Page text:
This first-party Sony game feels like the “weird cousin” entry of the Move launch library. You play as an oddball private eye or his comely female assistant who race through a generic city somewhere in Asia while seated on a variety of wheeled items like an office chair. Some guys are chasing you throughout the city and you can kick or punch them away while moving through the timed races on each level. The controls are a combination of waggling for speed, thrusting forward for boost and buttons for combat and tricks. The premise is basically Tony Hawk or Skate with kung-fu and a healthy dose of bizzaro. While it’ll get laughs for the first few levels, Kung-Fu Rider‘s overly complicated controls and sketchy collision detection make it a so-so title.
Start the Party:
I handled this game back in the spring and was only mildly entertained during my time with it. It’s easy to dismiss the final version of StP as a wacky minigame collection but it really shows off sharp, if goofy, vision of what augmented reality could look like with Move. The cartoony weapons you wield in Start the Party could be a sword or warhammer in a Soulcalibur game a year from now. And, significantly, the on-screen capture of the player never deteriorates in quality no matter how much craziness is happening on-screen.
The sequel to the PSP/PS3 puzzler is currently my favorite Move game. The premise is basically the same: you need to move an automated mannequin to various points on the screen but the new Move mechanics have you changing the angle of a light source to create new shadow pathways for your avatar. The combo of arty aesthetics and device-specific game design make it one of the most forward-looking Move games yet.
Racquet Sports (Ubisoft):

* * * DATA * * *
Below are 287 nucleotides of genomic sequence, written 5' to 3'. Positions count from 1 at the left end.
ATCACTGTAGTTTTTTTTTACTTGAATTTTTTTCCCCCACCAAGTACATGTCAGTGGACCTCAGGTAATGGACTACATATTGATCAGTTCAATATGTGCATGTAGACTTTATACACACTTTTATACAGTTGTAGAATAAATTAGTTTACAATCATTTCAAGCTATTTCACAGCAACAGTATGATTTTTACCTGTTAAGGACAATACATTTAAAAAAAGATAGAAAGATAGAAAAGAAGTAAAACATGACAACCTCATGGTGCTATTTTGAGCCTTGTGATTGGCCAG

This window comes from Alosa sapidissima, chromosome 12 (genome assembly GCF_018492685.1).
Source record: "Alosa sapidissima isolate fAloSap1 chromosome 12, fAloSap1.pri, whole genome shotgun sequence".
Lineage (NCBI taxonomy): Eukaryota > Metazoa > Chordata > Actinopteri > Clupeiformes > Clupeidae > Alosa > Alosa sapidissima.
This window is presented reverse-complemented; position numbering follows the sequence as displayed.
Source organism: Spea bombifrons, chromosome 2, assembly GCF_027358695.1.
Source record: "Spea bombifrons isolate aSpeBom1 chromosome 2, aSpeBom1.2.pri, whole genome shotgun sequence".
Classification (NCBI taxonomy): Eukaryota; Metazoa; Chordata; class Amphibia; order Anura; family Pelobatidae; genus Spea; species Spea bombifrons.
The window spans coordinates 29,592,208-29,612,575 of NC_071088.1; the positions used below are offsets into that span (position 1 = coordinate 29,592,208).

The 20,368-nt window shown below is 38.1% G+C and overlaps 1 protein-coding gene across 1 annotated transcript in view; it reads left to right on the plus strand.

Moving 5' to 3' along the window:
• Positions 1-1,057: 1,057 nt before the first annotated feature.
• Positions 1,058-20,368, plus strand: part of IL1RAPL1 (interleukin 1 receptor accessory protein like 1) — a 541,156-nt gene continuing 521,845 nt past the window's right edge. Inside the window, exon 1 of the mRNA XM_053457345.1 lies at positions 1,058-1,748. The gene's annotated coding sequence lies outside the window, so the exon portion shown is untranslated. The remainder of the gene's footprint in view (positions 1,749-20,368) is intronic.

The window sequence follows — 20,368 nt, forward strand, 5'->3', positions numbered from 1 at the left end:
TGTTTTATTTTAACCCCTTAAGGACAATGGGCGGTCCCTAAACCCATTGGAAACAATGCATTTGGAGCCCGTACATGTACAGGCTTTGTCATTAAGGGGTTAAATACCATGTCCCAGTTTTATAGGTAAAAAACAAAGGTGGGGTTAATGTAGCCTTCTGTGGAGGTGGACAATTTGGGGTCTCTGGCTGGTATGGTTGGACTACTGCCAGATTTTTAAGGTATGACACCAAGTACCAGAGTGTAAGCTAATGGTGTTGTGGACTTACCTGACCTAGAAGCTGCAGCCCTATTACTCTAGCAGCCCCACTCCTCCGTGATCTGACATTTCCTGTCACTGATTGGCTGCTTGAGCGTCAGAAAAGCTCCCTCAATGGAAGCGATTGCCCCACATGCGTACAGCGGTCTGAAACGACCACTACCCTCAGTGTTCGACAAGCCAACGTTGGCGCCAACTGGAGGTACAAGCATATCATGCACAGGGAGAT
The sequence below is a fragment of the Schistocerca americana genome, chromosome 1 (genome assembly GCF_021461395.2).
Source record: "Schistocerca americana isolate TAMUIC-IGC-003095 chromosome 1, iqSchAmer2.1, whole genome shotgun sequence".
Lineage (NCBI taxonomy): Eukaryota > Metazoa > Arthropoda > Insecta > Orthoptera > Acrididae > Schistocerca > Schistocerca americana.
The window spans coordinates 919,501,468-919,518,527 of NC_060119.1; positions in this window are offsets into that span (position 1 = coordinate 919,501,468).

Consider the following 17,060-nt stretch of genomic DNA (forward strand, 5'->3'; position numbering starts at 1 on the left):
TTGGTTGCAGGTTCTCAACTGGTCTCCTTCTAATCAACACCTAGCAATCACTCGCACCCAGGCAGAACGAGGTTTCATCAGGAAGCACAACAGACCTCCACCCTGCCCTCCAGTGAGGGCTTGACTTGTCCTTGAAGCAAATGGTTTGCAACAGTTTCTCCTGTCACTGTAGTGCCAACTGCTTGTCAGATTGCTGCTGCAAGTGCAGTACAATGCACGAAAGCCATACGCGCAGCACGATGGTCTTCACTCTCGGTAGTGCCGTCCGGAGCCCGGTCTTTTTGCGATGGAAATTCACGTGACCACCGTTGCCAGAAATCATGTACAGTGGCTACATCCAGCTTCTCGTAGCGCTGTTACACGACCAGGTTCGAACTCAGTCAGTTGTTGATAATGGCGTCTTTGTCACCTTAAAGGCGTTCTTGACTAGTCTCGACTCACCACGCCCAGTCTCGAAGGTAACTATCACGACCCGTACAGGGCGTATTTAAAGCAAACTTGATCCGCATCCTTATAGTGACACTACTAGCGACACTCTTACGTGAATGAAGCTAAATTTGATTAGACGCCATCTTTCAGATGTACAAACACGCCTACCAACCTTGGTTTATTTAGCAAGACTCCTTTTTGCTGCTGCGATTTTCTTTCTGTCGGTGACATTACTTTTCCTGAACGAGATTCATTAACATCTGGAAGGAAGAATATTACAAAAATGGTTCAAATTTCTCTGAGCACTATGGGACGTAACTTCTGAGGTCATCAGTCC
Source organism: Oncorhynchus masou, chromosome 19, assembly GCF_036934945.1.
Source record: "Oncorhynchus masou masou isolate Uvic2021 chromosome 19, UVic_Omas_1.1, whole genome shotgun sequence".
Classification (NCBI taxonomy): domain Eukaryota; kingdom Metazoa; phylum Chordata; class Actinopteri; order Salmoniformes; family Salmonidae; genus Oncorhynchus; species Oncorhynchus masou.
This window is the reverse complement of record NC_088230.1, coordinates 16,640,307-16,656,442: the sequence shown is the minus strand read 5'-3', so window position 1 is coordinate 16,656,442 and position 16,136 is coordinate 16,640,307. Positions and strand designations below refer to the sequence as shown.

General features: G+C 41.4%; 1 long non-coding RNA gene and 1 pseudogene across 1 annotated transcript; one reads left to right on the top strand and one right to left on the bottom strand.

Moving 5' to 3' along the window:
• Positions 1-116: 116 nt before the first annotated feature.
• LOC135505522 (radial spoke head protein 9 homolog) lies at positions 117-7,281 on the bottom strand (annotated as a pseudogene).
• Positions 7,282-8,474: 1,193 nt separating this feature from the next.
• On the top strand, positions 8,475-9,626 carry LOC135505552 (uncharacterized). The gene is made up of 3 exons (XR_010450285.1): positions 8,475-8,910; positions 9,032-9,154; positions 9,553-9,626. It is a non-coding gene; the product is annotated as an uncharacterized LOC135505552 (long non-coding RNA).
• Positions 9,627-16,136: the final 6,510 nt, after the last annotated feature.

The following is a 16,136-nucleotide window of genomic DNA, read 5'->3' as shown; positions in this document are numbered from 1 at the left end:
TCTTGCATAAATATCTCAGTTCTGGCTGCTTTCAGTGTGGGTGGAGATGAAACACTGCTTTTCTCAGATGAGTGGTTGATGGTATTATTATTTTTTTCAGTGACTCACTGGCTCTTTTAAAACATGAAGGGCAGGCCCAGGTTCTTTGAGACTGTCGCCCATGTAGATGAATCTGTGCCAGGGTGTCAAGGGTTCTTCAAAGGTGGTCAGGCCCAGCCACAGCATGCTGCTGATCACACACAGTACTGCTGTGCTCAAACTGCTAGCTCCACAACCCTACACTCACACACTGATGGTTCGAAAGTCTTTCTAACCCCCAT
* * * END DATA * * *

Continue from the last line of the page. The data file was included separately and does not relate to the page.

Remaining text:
The name says it all with this one. Racquet Sports came out earlier this year for the Wii and gets a beefed-up version for the Move launch. Aside from the no-brainer inclusion of tennis, Racquet Sports also offers up badminton, squash, table tennis and beach tennis (?). This game feels like the weak sister of the initial Move line-up, an obvious launch day cash-in attempt. Even with that, it looks much better on the PS3 than on the Wii.
Philosophically, Sony’s trying to secure the middle ground in the motion-control landscape. The overall experience doesn’t feel as contrived as some Wii games and most Move games look tons better than anything on the Wii. And the cognitive jump that Move asks players to make doesn’t feel quite as weird as the controller-free
Right now, the biggest hurdle facing both the Move and would-be early adopters is that no game makes the hardware a must-buy experience. The early offerings feel like a bunch of titles that you MIGHT like. For example, I love echochrome ii but others may prefer the block-busting crazy swinging of Racquet Sports. That must-buy game may be a ways off, though, and that may pose a problem for Sony as they try to get people to buy into the Move phenomenon.
We’ll be rolling out more coverage of the Playstation Move and its affiliated games as the September 19 launch date approaches.